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home : business : business June 24, 2016

1/28/2014 1:09:00 PM
Local riders get expert instruction in cow work
Clinic participant successfully moving a cow. Cow work improves horse-rider communication. photo by Kathryn Godsiff
+ click to enlarge
Clinic participant successfully moving a cow. Cow work improves horse-rider communication. photo by Kathryn Godsiff

By Kathryn Godsiff

Standing in the afternoon sunshine, the cows loafing at one end of the pen looked up as seven riders walked their horses through the gate. The horses, ears forward, watched as the cattle waved their horns around and shuffled a bit closer to the fence. One rider separated from the group and walked her horse toward the cattle. As they approached, those pricked ears flattened onto his head. He clearly was not looking forward to getting amongst those horns.

Quietly, ears still pinned as the rider focused on the cow she wanted to separate, the horse walked toward the cow's shoulder and the animal moved off. Gently guiding, stopping when the cow stopped, turning quickly to block her if she turned back, the horse and rider gradually got her away and into the next pen. All at a walk.

Welcome to the second day of horseman and clinician Charley Snell's cow-working clinic, held recently at Weston Equine Services, a few miles east of Sisters on Hwy. 126.

Those horse-and-rider pairs hadn't just wandered into the pen and started working the cows. They'd spent the previous day and the morning working on some basic horsemanship exercises, and the horses had been introduced to the cattle. According to Charley, things weren't too calm on that occasion. But the point of the clinic was to raise the horses' and riders' confidence to a level where they could work the cattle with quiet purpose.

By the end of the day on Sunday, it appeared that the goal had been achieved. Not with the finesse that will come to those who are able to practice the lessons, but most of the horses had unpinned their ears and were watching the cattle with interest. And their riders were proceeding with confidence toward whichever cow they wanted to move around.

Charley, in the meantime, was sparing with his words, watching carefully and commenting when necessary. His training philosophy is summed up in a few words: "Your horse and the heart of the matter. Bringing wholeness to both horse and rider."

He seeks to dignify the training experience for both.

"There's something that comes out of a (person) and something that comes out of a horse, and the two connect," he said about his training methods.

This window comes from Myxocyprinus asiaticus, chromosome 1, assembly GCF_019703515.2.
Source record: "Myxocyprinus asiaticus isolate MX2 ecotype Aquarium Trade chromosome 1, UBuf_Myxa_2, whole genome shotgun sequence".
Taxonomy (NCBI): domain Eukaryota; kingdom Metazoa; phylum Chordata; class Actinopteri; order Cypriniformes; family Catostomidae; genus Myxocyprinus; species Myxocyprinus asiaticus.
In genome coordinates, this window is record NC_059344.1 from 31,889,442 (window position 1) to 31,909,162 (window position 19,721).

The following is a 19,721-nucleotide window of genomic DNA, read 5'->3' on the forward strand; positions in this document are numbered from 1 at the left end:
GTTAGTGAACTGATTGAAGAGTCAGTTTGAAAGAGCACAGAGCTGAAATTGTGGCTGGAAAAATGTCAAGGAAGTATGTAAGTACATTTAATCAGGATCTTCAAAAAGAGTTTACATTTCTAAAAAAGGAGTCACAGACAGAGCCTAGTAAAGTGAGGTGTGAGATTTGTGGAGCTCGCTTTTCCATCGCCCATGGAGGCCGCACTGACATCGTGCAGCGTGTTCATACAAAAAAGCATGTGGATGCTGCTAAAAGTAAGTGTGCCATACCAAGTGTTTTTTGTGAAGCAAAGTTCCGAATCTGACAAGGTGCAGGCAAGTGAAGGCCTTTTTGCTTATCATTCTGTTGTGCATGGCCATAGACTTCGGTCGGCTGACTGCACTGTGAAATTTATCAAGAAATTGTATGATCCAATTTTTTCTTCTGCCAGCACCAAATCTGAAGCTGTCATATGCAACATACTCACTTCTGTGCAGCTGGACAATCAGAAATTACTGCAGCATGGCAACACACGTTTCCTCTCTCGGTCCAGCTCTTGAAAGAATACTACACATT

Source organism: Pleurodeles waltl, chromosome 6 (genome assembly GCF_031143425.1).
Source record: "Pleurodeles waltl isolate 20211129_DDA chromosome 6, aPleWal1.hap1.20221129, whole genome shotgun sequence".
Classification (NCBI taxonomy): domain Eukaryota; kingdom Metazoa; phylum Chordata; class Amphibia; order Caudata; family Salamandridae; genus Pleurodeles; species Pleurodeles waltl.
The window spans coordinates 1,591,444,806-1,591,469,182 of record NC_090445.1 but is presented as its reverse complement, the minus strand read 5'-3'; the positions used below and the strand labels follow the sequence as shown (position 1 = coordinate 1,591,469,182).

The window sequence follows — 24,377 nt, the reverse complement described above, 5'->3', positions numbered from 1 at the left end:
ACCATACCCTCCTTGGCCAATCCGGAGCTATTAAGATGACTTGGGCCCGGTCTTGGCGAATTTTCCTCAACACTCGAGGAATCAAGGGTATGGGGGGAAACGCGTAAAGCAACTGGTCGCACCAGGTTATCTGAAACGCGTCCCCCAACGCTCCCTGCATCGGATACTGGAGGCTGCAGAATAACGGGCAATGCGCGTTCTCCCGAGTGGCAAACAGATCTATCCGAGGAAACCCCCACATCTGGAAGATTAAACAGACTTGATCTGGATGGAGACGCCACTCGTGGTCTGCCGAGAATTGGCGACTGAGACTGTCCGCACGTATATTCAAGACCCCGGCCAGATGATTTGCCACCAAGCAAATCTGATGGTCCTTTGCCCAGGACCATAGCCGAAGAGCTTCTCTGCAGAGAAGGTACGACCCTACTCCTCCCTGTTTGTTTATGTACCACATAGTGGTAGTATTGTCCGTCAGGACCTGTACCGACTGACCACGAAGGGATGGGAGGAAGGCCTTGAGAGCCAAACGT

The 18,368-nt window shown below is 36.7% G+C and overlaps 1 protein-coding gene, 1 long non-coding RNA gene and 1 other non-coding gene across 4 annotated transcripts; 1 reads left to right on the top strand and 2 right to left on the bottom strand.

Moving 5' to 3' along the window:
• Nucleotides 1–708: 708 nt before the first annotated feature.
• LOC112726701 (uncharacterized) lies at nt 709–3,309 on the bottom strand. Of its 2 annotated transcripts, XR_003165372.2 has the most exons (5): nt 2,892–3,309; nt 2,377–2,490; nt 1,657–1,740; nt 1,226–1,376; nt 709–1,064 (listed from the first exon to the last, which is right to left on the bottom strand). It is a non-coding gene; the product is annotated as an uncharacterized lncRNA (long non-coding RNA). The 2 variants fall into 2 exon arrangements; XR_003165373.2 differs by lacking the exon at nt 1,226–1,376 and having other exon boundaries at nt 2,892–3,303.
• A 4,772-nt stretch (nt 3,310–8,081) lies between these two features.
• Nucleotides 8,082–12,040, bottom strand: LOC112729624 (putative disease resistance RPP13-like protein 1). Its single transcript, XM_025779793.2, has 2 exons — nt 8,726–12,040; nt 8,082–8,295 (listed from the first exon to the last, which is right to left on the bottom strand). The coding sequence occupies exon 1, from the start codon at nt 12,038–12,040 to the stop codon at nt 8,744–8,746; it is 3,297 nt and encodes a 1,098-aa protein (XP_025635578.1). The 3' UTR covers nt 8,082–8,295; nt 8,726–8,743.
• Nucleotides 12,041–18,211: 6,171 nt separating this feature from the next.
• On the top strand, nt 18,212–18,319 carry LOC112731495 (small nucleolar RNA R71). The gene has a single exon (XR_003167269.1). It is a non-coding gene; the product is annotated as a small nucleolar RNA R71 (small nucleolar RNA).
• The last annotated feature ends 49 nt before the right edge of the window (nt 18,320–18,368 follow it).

Charley and his wife, Barby, recently relocated from Spray, Oregon, to the Weston's property. Charley is Alison Weston's mentor in horse training and has held several horsemanship clinics at the property over the last couple of years.

He is one of the few natural horsemanship clinicians who can lay verifiable claim to having worked closely with the late, great Ray Hunt. In the late '70s their paths crossed and Charley spent several years working with him. Hunt sent him to California in the early '80s to start 35 young racehorses, using the natural horsemanship methods that were just coming to public perception.

"It completely changed things for when those horses come off the track," he said.

He also worked with some severely "behavior-challenged" horses someone had imported from Europe. Once those horses and their owner were straightened out Charley took a break from training for others for several years. He met, then married, Barby, combined their families, and focused on raising their children and working on ranches.

Gradually, because he felt sorry for horses with owners who lacked any horsemanship skills, he began to take in other people's horses and work with them and their owners. One of those owners insisted that he share his formidable skillset with others and sponsored a small clinic.

A few months after that, a chance encounter via a horse trailer that Alison Weston had for sale led to her invitation to run clinics at the Sisters property.

Now that Charley's there full-time, local clients are happily lining up to participate in the clinics, group and private lessons he offers. And while most of the participants in that cow-working clinic aren't going to see cattle in their everyday riding lives, the experience is one of the building blocks Charley seeks to establish for his clients; building blocks that eventually establish a solid and safe foundation for all.

For more information on Charley's clinics, visit or call Alison Weston at 541-728-7004.

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